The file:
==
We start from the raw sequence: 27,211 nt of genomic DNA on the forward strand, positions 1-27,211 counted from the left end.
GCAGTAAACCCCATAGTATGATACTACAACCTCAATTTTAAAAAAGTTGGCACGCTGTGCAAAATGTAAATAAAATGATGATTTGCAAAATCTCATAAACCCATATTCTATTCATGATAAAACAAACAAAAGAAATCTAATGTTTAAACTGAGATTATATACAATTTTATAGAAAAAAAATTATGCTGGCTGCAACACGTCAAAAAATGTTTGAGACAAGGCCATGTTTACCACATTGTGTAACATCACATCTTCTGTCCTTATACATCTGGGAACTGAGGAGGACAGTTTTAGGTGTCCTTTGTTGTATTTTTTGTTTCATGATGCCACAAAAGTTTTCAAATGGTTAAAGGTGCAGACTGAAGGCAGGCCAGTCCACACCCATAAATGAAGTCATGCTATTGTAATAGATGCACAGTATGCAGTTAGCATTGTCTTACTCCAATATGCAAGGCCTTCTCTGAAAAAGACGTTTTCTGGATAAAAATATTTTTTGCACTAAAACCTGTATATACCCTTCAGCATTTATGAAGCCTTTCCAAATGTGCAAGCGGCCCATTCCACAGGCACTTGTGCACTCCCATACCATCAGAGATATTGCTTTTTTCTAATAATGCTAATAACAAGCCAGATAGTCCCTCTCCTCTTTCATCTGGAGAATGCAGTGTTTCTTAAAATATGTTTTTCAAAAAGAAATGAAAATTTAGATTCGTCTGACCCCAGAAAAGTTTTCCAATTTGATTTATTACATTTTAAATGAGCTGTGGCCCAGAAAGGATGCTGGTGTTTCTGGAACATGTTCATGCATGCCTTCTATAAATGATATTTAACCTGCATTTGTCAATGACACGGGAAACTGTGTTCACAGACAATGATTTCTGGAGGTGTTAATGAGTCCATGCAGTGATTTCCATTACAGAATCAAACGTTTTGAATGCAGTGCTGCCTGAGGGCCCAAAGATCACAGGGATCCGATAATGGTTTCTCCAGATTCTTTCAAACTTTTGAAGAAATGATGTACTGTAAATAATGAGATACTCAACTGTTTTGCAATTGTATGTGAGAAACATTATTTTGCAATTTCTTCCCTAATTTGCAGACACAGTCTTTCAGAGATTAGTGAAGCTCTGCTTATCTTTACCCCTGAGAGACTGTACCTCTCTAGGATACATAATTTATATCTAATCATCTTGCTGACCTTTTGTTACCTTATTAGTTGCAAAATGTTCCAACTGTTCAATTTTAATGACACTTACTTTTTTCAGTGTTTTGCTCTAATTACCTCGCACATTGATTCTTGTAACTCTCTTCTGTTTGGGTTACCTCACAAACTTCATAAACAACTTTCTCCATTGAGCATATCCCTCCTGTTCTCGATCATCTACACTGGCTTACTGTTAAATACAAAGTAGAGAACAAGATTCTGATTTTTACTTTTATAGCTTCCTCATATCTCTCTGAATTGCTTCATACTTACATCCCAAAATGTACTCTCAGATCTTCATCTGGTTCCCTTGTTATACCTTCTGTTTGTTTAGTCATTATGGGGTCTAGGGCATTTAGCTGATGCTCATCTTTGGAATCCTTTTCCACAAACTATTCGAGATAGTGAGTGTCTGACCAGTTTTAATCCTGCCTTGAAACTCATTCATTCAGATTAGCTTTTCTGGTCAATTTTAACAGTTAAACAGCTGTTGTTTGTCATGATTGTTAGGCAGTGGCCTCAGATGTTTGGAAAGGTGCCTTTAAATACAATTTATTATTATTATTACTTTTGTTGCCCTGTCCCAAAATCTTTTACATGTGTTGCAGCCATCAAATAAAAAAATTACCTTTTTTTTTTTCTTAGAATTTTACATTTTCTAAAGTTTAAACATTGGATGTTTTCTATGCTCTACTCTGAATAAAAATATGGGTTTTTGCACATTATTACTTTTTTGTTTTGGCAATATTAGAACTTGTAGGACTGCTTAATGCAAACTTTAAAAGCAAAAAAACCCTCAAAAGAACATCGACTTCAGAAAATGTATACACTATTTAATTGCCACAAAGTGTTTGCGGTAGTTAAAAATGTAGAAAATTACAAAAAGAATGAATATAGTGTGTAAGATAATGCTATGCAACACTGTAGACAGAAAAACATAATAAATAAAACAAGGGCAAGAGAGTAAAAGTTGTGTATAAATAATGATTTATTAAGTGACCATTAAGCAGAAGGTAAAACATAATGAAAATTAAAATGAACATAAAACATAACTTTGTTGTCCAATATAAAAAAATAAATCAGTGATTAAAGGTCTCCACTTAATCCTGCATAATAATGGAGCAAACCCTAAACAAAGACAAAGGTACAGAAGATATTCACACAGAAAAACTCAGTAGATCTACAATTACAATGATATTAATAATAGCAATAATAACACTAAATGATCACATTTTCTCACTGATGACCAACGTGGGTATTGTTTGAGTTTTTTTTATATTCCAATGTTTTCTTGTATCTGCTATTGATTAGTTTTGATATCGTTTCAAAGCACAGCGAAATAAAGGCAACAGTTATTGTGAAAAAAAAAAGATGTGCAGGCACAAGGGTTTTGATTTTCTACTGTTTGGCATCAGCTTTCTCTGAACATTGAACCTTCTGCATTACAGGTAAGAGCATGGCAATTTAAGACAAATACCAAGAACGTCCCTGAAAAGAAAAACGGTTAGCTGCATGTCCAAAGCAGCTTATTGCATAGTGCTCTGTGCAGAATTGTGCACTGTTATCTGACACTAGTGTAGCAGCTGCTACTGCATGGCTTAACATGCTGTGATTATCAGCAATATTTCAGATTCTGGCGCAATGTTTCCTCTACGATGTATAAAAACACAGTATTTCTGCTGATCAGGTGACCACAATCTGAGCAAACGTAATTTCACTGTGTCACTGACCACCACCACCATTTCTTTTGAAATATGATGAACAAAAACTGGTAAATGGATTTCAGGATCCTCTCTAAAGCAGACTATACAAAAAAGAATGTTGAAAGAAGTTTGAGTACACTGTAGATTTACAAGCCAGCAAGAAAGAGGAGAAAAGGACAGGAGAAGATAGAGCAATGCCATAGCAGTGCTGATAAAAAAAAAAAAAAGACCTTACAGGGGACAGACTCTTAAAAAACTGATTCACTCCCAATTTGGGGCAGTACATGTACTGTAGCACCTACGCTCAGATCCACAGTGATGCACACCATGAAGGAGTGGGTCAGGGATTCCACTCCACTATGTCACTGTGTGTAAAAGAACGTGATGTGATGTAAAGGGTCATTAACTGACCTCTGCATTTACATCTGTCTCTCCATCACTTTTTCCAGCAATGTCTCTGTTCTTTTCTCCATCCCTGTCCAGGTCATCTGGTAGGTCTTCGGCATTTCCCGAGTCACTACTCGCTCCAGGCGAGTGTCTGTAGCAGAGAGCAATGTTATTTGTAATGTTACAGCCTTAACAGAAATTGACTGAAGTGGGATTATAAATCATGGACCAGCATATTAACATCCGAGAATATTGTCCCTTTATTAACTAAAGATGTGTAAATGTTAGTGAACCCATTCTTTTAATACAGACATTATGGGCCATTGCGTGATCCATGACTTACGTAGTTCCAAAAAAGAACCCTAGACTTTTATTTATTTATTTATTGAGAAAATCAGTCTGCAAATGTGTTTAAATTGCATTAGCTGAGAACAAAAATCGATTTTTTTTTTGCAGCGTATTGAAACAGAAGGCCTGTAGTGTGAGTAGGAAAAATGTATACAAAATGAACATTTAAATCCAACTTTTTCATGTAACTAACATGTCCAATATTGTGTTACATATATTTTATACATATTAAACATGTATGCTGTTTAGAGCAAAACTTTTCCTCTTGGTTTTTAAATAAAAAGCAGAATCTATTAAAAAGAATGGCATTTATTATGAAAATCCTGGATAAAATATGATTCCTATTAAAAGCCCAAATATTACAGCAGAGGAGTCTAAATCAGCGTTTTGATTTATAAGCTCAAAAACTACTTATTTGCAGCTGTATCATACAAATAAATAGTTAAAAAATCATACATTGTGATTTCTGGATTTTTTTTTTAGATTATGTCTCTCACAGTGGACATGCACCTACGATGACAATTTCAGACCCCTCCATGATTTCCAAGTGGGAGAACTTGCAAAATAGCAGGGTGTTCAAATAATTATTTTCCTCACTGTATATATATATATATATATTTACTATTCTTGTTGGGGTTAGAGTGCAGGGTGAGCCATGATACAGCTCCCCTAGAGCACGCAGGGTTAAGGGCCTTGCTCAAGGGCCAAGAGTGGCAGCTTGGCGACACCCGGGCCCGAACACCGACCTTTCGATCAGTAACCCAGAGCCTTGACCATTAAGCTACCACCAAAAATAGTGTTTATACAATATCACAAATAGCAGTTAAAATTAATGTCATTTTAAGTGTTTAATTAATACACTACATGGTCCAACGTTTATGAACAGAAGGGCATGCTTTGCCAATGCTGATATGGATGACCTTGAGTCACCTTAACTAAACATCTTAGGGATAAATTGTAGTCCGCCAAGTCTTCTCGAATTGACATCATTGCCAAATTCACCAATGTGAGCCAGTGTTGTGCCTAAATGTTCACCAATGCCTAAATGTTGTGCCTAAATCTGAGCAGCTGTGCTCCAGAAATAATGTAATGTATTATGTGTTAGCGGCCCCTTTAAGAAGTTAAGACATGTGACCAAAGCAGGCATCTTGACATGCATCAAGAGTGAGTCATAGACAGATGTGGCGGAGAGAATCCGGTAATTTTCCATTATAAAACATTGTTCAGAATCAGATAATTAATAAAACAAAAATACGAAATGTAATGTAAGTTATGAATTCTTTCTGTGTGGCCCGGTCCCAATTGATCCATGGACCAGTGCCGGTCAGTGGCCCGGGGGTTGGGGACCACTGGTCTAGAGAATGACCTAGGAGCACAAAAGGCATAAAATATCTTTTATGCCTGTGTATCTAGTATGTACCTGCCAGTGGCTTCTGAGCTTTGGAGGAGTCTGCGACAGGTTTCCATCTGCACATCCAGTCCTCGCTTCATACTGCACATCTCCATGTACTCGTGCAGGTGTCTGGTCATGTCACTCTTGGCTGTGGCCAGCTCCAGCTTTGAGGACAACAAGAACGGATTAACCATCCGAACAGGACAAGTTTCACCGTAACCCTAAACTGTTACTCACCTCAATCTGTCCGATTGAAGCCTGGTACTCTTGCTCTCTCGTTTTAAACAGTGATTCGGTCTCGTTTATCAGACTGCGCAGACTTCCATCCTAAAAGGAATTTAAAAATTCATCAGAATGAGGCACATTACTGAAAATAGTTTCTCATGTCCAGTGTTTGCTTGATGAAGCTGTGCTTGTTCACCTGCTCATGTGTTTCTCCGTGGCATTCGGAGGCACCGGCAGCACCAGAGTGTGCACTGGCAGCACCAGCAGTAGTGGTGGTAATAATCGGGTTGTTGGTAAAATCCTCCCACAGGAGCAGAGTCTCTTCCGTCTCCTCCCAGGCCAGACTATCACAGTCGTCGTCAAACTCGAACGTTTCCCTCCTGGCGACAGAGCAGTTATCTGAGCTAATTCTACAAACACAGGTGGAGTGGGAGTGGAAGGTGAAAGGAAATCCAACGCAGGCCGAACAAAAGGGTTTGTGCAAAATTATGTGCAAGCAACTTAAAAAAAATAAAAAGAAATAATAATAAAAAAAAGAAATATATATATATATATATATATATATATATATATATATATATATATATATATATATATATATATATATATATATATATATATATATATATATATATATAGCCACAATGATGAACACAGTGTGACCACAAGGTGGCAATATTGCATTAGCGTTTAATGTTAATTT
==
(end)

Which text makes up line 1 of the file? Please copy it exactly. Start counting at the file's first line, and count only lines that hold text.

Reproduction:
We start from the raw sequence: 27,211 nt of genomic DNA on the forward strand, positions 1-27,211 counted from the left end.